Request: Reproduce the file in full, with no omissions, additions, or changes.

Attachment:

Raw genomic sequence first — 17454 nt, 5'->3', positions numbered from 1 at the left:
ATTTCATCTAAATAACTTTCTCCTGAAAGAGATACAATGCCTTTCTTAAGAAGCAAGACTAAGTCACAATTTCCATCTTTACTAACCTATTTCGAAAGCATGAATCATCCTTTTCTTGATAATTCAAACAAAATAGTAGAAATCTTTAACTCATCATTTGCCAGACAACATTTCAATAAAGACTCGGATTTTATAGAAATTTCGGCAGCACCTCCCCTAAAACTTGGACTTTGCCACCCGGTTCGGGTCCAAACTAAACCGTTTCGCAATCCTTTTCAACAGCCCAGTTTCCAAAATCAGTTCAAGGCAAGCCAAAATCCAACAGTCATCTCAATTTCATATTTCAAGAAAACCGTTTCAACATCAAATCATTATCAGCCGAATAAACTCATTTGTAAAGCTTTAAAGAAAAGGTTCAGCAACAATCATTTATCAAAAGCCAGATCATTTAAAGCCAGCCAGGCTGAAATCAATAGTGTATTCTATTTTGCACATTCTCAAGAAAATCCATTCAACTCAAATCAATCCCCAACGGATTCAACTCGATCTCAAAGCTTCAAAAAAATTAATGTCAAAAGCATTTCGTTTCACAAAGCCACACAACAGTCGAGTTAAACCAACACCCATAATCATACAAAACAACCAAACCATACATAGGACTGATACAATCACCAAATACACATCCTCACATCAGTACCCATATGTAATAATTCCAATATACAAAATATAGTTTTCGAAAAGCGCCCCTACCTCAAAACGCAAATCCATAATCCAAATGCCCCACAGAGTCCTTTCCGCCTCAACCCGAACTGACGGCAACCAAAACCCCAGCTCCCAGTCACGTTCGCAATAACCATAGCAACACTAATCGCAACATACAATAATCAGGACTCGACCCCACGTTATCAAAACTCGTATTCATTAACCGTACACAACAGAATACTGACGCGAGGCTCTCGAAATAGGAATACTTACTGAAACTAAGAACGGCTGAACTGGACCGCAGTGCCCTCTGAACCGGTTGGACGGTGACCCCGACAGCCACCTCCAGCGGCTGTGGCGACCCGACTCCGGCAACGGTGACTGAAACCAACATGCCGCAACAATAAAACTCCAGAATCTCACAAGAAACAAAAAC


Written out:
Raw genomic sequence first — 17454 nt, 5'->3', positions numbered from 1 at the left:
ATTTCATCTAAATAACTTTCTCCTGAAAGAGATACAATGCCTTTCTTAAGAAGCAAGACTAAGTCACAATTTCCATCTTTACTAACCTATTTCGAAAGCATGAATCATCCTTTTCTTGATAATTCAAACAAAATAGTAGAAATCTTTAACTCATCATTTGCCAGACAACATTTCAATAAAGACTCGGATTTTATAGAAATTTCGGCAGCACCTCCCCTAAAACTTGGACTTTGCCACCCGGTTCGGGTCCAAACTAAACCGTTTCGCAATCCTTTTCAACAGCCCAGTTTCCAAAATCAGTTCAAGGCAAGCCAAAATCCAACAGTCATCTCAATTTCATATTTCAAGAAAACCGTTTCAACATCAAATCATTATCAGCCGAATAAACTCATTTGTAAAGCTTTAAAGAAAAGGTTCAGCAACAATCATTTATCAAAAGCCAGATCATTTAAAGCCAGCCAGGCTGAAATCAATAGTGTATTCTATTTTGCACATTCTCAAGAAAATCCATTCAACTCAAATCAATCCCCAACGGATTCAACTCGATCTCAAAGCTTCAAAAAAATTAATGTCAAAAGCATTTCGTTTCACAAAGCCACACAACAGTCGAGTTAAACCAACACCCATAATCATACAAAACAACCAAACCATACATAGGACTGATACAATCACCAAATACACATCCTCACATCAGTACCCATATGTAATAATTCCAATATACAAAATATAGTTTTCGAAAAGCGCCCCTACCTCAAAACGCAAATCCATAATCCAAATGCCCCACAGAGTCCTTTCCGCCTCAACCCGAACTGACGGCAACCAAAACCCCAGCTCCCAGTCACGTTCGCAATAACCATAGCAACACTAATCGCAACATACAATAATCAGGACTCGACCCCACGTTATCAAAACTCGTATTCATTAACCGTACACAACAGAATACTGACGCGAGGCTCTCGAAATAGGAATACTTACTGAAACTAAGAACGGCTGAACTGGACCGCAGTGCCCTCTGAACCGGTTGGACGGTGACCCCGACAGCCACCTCCAGCGGCTGTGGCGACCCGACTCCGGCAACGGTGACTGAAACCAACATGCCGCAACAATAAAACTCCAGAATCTCACAAGAAACAAAAAC